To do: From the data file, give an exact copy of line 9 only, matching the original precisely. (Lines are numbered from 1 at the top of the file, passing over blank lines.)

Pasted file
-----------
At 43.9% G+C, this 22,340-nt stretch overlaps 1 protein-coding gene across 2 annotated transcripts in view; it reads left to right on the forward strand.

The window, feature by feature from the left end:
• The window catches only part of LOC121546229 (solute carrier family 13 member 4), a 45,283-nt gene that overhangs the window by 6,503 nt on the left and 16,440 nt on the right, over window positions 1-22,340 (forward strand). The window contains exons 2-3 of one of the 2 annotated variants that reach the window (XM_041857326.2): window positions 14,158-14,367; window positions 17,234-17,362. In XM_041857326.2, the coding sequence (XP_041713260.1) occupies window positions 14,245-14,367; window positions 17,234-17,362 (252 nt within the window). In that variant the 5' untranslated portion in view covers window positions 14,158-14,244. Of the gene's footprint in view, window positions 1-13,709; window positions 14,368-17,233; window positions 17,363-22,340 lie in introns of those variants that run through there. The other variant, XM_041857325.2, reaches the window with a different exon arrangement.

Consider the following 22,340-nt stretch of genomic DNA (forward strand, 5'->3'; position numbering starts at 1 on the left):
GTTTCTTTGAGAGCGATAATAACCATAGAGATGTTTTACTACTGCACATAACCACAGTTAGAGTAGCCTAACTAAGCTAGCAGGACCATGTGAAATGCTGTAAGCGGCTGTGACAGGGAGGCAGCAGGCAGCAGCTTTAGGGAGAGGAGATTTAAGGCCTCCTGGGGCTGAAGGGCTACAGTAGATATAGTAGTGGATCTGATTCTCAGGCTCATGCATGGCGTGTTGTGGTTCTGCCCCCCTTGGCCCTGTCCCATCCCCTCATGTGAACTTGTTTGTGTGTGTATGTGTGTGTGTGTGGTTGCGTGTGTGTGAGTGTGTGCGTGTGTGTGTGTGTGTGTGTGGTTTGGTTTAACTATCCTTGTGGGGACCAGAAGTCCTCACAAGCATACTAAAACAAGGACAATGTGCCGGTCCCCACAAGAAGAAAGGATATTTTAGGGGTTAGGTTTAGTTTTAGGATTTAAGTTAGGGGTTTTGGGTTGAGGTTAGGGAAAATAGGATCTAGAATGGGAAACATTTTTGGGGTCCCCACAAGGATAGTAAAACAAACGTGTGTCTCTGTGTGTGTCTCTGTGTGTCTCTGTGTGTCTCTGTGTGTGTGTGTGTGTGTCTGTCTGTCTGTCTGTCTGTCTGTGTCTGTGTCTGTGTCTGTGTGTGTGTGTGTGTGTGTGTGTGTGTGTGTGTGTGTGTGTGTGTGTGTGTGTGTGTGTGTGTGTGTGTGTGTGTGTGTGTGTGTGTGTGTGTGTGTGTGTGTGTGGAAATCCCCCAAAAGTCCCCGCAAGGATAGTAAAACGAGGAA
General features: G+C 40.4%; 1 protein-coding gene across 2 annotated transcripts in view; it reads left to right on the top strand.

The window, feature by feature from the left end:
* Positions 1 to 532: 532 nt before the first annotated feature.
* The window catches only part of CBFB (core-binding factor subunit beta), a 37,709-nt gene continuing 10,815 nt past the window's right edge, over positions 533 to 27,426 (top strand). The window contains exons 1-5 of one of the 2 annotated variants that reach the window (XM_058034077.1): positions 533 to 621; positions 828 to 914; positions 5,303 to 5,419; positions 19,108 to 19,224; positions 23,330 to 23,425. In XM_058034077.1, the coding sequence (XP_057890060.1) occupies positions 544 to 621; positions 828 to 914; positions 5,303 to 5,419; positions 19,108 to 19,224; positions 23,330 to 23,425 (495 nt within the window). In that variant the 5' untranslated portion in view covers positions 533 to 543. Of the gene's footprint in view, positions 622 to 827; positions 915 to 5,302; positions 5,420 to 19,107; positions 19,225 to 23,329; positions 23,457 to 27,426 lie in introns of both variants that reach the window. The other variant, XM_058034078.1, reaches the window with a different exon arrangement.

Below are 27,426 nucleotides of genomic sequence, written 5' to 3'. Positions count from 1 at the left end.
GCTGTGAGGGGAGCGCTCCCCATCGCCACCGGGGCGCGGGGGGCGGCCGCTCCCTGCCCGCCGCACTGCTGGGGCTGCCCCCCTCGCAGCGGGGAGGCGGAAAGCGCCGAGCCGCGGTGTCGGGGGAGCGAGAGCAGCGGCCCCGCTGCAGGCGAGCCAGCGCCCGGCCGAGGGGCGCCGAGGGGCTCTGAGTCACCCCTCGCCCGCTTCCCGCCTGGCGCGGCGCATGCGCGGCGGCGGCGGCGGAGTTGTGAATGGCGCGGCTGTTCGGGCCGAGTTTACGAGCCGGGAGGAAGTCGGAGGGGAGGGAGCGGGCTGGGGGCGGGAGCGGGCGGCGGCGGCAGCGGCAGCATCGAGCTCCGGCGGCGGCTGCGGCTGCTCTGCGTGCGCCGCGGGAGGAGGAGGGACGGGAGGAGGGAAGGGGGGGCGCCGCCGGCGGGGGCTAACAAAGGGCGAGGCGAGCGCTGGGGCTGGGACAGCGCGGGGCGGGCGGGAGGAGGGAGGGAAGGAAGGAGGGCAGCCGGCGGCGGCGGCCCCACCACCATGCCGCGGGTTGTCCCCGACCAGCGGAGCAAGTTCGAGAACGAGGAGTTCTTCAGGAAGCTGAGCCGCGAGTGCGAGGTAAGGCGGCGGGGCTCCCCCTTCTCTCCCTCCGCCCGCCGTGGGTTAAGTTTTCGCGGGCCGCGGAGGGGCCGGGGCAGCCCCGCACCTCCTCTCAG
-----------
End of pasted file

* The window catches only part of CBFB (core-binding factor subunit beta), a 37,709-nt gene continuing 10,815 nt past the window's right edge, over positions 533 to 27,426 (top strand). The window contains exons 1-5 of one of the 2 annotated variants that reach the window (XM_058034077.1): positions 533 to 621; positions 828 to 914; positions 5,303 to 5,419; positions 19,108 to 19,224; positions 23,330 to 23,425. In XM_058034077.1, the coding sequence (XP_057890060.1) occupies positions 544 to 621; positions 828 to 914; positions 5,303 to 5,419; positions 19,108 to 19,224; positions 23,330 to 23,425 (495 nt within the window). In that variant the 5' untranslated portion in view covers positions 533 to 543. Of the gene's footprint in view, positions 622 to 827; positions 915 to 5,302; positions 5,420 to 19,107; positions 19,225 to 23,329; positions 23,457 to 27,426 lie in introns of both variants that reach the window. The other variant, XM_058034078.1, reaches the window with a different exon arrangement.